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In Pit Lane- MAKING THE DIFFERENCE DIFFERENTLY | Columns | Gassit Garage

Race engineering is largely a matter of fashion. Or to put it another way – as former world champion and revered crew chief to Kenny Roberts Senior, Kel Carruthers, told me many years ago, “what worked last year, plus a few per cent”.

In this way, in the years of those amazing 500cc two-strokes, everyone ended up with a V4. Everyone up front, anyway.

In modern MotoGP, some things are written in stone. Four is how many cylinders you have, 81mm the maximum bore. Goodbye to such aural marvels as Honda’s V5 and Aprilia’s raucous in-line triple.

Surprisingly, though, there’s still some variety in the engine designs. With six different bikes, four are V4s of fairly diverse spec, two are straight fours.

Honda and Ducati have 90º V4s; Aprilia’s has an angle of 75º, with the KTM seemingly somewhere between them. Yamaha’s and Suzuki’s in-line fours are essentially similar. Both have cross-plane crankshafts and off-beat firing intervals, turning them into virtual V4s.

They all race with varying degrees of success, but the margins between winner and also-ran are often very small indeed. Smaller than the differences between the machines. Smaller also than the difference in status of the various factories.

The biggest differences in all these areas are on display from the newest arrival. In a world of imitation, KTM is a heretic… so far off the page in so many areas that just finishing on the same lap as the winner is already impressive, let alone that one or both of its riders very frequently score points.

As Aprilia and Suzuki found out over the past year or two, it’s not supposed to be that easy.

The Austrians’ heresy starts in the whole approach. KTM is the only factory in all three classes. Admittedly it is presently struggling in Moto3, probably because of a diversion of resources to MotoGP, and its Moto2 entry only goes as far as the chassis, since all the unfortunate riders in the millstone middle class use the same boat-anchor engines. But KTM is the only factory to have a clear ladder for a young rider to climb, from Moto3 boy racer to MotoGP big-timer. Lucky rider. Go, Brad Binder.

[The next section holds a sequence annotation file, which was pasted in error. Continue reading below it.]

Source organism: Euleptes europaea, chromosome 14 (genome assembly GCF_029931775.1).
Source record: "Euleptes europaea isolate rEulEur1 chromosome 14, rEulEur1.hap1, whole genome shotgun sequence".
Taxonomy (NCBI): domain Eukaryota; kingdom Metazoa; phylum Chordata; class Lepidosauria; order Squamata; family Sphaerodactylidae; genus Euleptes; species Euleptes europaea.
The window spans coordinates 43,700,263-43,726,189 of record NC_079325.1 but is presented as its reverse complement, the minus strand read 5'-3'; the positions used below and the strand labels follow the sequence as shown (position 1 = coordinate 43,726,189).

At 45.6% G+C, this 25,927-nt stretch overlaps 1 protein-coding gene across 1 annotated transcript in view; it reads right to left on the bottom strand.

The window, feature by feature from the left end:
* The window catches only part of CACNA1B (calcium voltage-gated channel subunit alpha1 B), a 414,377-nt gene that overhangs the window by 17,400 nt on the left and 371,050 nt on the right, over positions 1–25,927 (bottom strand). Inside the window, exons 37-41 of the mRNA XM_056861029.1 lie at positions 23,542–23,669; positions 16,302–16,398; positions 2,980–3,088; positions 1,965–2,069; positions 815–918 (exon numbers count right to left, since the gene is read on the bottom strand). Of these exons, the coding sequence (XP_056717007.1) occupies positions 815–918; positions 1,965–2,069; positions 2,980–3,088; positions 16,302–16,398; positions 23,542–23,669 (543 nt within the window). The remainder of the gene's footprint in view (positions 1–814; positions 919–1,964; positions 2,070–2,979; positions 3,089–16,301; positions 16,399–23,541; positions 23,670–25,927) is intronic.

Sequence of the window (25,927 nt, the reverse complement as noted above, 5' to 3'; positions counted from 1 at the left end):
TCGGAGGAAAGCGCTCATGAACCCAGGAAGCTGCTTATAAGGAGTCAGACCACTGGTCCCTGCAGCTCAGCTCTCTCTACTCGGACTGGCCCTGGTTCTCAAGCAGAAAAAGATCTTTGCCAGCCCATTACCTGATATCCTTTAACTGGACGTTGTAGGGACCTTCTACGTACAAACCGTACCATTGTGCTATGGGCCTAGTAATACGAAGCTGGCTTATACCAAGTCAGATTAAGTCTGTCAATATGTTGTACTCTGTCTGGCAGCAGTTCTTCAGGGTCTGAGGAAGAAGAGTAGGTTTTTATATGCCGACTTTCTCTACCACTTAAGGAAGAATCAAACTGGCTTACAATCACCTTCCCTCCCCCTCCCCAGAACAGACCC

KTM’s technical heresy is most obvious in the bright orange chassis. I mean, steel tubes? Nobody uses them anymore, even for subframes. Not even erstwhile devotee Ducati.

Another visible deviation is the front forks. Everybody else uses Öhlins suspension. Even Honda long since abandoned its close associate Showa. KTM, however, declined to jettison its own subsidiary suspension company, WP.

Less easily seen is the V angle, and more importantly the direction of crankshaft rotation, both of which KTM keeps to itself. But it seems the crank spins forwards, the opposite of all the others, with potentially adverse gyroscopic and torque-reaction effects. (Honda had been the same, but reversed spin direction last season.)

Given this independence of thought and action, it’s hard not to admire what KTM has achieved so far in MotoGP. But perhaps we should wait and see what happens next. The margins may be small, but they are very hard to bridge.

And KTM has a less-than-marvellous MotoGP history… an ill-fated and under-budgeted attempt in 2005, supplying engines to an equally cash-strapped Team Roberts. The V4 engine (designed, as is the current one, by ex-F1 engineer Kurt Trieb) was enormously powerful, but unreliable and very hard to manage, thanks largely to KTM’s stab at independence with its own electronics; an opportunity for failure no longer available, thanks to control electronics.

Anyway, KTM pulled out of the Roberts deal midway through the year, leaving the popular team on its uppers, and a bad taste in the mouth.

Let’s hope this time, with the bulging wallet of Red Bull in support, will be different. 

By Michael Scott